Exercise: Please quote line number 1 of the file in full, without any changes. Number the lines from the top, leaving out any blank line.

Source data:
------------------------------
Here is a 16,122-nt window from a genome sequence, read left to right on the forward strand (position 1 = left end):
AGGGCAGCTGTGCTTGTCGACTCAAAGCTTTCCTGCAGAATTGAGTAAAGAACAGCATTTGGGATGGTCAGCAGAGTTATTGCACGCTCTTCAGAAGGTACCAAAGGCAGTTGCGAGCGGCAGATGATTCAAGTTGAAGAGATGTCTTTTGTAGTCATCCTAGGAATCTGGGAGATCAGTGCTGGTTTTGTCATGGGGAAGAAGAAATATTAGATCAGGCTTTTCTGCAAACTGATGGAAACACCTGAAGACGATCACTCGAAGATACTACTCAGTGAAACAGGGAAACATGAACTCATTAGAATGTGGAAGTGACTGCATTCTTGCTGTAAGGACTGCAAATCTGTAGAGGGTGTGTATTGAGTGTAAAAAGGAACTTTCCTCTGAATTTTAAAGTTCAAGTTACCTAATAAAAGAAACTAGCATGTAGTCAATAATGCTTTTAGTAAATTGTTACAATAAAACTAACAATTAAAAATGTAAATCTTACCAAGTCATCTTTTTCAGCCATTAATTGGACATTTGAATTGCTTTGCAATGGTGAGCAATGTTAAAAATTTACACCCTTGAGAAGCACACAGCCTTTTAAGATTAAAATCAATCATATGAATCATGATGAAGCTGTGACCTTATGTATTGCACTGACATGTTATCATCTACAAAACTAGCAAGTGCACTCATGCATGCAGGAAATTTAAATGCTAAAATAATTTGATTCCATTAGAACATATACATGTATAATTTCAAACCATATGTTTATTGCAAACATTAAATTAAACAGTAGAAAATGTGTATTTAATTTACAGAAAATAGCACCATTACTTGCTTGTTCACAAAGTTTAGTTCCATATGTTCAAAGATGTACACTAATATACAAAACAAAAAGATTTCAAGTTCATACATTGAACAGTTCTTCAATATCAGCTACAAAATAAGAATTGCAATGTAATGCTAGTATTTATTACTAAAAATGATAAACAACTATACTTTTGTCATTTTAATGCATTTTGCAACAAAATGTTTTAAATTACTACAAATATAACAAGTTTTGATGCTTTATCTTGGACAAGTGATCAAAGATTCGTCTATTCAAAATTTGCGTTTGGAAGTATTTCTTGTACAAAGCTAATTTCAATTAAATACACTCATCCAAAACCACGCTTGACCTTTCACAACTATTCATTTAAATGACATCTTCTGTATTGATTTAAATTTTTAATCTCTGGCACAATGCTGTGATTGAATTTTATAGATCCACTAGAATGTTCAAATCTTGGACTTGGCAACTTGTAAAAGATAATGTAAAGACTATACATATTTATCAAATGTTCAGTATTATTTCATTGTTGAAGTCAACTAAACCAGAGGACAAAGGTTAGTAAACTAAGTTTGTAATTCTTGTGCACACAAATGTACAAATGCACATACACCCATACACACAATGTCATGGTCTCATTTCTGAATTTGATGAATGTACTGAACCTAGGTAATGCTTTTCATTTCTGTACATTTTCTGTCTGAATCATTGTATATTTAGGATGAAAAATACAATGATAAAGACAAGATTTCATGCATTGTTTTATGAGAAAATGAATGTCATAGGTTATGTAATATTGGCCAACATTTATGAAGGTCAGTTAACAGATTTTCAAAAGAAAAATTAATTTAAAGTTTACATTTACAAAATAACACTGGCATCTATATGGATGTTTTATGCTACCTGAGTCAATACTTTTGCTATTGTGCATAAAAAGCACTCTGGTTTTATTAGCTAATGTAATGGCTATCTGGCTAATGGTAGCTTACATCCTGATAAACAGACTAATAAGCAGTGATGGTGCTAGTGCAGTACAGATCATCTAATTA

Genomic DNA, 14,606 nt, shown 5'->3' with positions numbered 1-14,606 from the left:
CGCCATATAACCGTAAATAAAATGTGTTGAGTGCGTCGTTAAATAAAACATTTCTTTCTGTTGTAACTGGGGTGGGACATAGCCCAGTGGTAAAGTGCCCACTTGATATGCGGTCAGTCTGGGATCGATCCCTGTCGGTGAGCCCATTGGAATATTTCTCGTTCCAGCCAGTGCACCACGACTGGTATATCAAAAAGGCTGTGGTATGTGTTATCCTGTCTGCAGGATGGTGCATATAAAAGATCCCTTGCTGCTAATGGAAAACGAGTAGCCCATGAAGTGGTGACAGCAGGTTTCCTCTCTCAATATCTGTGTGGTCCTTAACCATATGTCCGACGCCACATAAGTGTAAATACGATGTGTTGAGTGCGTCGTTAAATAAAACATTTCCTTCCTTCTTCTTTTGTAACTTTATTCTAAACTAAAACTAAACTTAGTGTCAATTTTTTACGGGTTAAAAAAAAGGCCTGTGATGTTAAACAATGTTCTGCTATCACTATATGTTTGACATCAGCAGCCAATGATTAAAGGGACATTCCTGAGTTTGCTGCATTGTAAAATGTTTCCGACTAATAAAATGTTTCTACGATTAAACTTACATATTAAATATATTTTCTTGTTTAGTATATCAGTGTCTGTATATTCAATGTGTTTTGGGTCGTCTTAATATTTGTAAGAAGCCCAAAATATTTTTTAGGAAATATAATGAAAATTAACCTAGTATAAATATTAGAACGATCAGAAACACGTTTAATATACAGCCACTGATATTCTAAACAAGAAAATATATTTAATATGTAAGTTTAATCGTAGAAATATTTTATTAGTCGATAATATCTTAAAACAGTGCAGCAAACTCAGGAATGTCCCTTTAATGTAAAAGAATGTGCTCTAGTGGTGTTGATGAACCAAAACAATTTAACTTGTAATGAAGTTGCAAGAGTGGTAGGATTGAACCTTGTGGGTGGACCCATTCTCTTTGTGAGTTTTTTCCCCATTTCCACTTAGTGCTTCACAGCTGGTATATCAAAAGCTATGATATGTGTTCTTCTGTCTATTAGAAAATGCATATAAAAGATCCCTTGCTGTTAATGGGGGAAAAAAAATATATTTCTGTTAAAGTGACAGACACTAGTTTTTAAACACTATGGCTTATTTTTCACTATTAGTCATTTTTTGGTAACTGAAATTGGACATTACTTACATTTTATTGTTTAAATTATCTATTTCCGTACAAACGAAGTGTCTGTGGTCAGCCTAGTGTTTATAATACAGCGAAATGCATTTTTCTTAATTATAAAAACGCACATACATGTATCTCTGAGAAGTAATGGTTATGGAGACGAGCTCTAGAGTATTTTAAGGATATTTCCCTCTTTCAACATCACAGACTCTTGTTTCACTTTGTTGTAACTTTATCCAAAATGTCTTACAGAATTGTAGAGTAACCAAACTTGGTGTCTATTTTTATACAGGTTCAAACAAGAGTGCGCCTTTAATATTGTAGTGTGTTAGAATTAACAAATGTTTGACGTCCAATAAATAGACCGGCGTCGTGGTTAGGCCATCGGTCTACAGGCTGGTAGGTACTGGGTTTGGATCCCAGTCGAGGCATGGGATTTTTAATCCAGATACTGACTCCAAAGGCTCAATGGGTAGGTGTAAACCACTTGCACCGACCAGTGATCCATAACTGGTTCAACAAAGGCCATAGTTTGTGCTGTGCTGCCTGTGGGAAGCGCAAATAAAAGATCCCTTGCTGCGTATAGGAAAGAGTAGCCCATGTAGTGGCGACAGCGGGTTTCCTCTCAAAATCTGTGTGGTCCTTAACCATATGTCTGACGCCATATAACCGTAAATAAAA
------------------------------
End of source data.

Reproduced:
Here is a 16,122-nt window from a genome sequence, read left to right on the forward strand (position 1 = left end):